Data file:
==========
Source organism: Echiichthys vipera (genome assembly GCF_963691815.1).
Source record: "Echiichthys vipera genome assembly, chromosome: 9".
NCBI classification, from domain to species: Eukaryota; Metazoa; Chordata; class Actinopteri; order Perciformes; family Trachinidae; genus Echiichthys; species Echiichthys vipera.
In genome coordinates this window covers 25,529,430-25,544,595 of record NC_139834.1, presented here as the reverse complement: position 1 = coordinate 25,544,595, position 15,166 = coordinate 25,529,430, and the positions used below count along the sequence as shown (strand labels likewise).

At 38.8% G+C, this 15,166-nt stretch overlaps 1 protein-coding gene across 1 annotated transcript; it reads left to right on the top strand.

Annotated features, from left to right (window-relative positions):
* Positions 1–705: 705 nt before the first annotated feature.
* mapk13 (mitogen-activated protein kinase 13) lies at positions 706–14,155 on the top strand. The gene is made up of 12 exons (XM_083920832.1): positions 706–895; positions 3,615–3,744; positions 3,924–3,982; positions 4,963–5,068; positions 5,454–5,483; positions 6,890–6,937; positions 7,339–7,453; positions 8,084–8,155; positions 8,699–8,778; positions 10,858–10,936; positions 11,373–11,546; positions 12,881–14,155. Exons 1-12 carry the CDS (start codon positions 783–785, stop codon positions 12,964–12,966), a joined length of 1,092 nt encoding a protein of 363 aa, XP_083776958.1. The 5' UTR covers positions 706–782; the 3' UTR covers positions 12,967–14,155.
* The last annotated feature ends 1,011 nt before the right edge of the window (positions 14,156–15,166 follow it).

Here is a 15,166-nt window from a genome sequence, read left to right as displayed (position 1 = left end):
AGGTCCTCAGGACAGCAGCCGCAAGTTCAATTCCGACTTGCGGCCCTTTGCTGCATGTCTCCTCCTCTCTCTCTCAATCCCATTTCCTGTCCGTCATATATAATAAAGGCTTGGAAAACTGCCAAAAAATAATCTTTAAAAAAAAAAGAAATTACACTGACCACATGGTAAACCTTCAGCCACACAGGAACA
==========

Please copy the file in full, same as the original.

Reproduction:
Source organism: Echiichthys vipera (genome assembly GCF_963691815.1).
Source record: "Echiichthys vipera genome assembly, chromosome: 9".
NCBI classification, from domain to species: Eukaryota; Metazoa; Chordata; class Actinopteri; order Perciformes; family Trachinidae; genus Echiichthys; species Echiichthys vipera.
In genome coordinates this window covers 25,529,430-25,544,595 of record NC_139834.1, presented here as the reverse complement: position 1 = coordinate 25,544,595, position 15,166 = coordinate 25,529,430, and the positions used below count along the sequence as shown (strand labels likewise).

At 38.8% G+C, this 15,166-nt stretch overlaps 1 protein-coding gene across 1 annotated transcript; it reads left to right on the top strand.

Annotated features, from left to right (window-relative positions):
* Positions 1–705: 705 nt before the first annotated feature.
* mapk13 (mitogen-activated protein kinase 13) lies at positions 706–14,155 on the top strand. The gene is made up of 12 exons (XM_083920832.1): positions 706–895; positions 3,615–3,744; positions 3,924–3,982; positions 4,963–5,068; positions 5,454–5,483; positions 6,890–6,937; positions 7,339–7,453; positions 8,084–8,155; positions 8,699–8,778; positions 10,858–10,936; positions 11,373–11,546; positions 12,881–14,155. Exons 1-12 carry the CDS (start codon positions 783–785, stop codon positions 12,964–12,966), a joined length of 1,092 nt encoding a protein of 363 aa, XP_083776958.1. The 5' UTR covers positions 706–782; the 3' UTR covers positions 12,967–14,155.
* The last annotated feature ends 1,011 nt before the right edge of the window (positions 14,156–15,166 follow it).

Here is a 15,166-nt window from a genome sequence, read left to right as displayed (position 1 = left end):
AGGTCCTCAGGACAGCAGCCGCAAGTTCAATTCCGACTTGCGGCCCTTTGCTGCATGTCTCCTCCTCTCTCTCTCAATCCCATTTCCTGTCCGTCATATATAATAAAGGCTTGGAAAACTGCCAAAAAATAATCTTTAAAAAAAAAAGAAATTACACTGACCACATGGTAAACCTTCAGCCACACAGGAACA